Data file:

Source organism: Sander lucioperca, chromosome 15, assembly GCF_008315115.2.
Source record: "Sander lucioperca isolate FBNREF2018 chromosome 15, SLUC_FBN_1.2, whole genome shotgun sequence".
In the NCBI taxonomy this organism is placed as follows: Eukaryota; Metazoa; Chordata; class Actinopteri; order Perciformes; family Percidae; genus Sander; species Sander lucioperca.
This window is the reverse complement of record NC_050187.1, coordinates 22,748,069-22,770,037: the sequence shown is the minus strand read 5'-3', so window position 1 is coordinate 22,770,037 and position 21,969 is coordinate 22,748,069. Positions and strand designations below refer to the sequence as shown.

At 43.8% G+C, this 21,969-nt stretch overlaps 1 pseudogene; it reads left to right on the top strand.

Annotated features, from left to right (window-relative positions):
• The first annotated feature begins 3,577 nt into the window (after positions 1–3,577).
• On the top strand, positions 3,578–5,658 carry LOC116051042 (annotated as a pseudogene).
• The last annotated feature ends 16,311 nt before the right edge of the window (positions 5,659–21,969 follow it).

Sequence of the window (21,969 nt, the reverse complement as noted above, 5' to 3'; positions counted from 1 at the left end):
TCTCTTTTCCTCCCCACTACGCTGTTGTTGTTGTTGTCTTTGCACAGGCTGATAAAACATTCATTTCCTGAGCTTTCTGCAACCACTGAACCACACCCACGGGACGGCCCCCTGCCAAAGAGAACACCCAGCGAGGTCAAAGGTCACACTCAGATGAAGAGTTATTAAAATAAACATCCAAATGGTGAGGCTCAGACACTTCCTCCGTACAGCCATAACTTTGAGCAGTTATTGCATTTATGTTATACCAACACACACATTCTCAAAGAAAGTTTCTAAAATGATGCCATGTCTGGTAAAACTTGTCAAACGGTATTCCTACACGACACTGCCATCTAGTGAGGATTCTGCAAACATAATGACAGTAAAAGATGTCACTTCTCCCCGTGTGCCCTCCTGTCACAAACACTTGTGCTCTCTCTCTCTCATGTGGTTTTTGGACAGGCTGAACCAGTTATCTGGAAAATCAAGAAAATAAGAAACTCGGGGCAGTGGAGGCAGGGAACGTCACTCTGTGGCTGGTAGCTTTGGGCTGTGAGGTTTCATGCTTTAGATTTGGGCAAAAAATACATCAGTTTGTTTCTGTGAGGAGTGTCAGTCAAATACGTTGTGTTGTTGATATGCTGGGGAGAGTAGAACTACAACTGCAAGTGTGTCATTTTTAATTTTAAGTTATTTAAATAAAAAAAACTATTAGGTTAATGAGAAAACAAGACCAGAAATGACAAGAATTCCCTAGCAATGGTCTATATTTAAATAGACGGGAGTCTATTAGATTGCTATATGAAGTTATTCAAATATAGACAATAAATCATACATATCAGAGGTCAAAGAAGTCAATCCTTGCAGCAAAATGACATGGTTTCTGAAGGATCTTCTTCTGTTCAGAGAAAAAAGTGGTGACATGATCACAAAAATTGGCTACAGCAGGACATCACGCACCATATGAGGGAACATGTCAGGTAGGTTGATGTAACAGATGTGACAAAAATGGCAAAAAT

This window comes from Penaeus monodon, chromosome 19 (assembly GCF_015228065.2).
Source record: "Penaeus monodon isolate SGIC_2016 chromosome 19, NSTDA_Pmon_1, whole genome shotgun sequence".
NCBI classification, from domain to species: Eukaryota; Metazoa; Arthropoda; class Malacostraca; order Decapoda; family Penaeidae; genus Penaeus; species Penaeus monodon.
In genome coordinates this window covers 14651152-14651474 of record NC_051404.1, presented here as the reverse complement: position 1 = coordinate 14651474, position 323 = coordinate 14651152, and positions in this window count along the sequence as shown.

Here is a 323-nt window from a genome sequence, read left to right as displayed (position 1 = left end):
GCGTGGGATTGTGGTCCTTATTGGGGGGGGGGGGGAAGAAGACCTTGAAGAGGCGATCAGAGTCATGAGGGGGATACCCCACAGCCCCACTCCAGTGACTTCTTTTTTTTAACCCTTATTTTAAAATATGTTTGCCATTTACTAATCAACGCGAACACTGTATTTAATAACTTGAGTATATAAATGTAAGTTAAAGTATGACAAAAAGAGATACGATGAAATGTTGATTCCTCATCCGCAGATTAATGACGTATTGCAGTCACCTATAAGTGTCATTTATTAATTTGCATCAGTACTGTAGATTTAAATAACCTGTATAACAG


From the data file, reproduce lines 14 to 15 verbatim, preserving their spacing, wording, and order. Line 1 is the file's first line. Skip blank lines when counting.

NCBI classification, from domain to species: Eukaryota; Metazoa; Arthropoda; class Malacostraca; order Decapoda; family Penaeidae; genus Penaeus; species Penaeus monodon.
In genome coordinates this window covers 14651152-14651474 of record NC_051404.1, presented here as the reverse complement: position 1 = coordinate 14651474, position 323 = coordinate 14651152, and positions in this window count along the sequence as shown.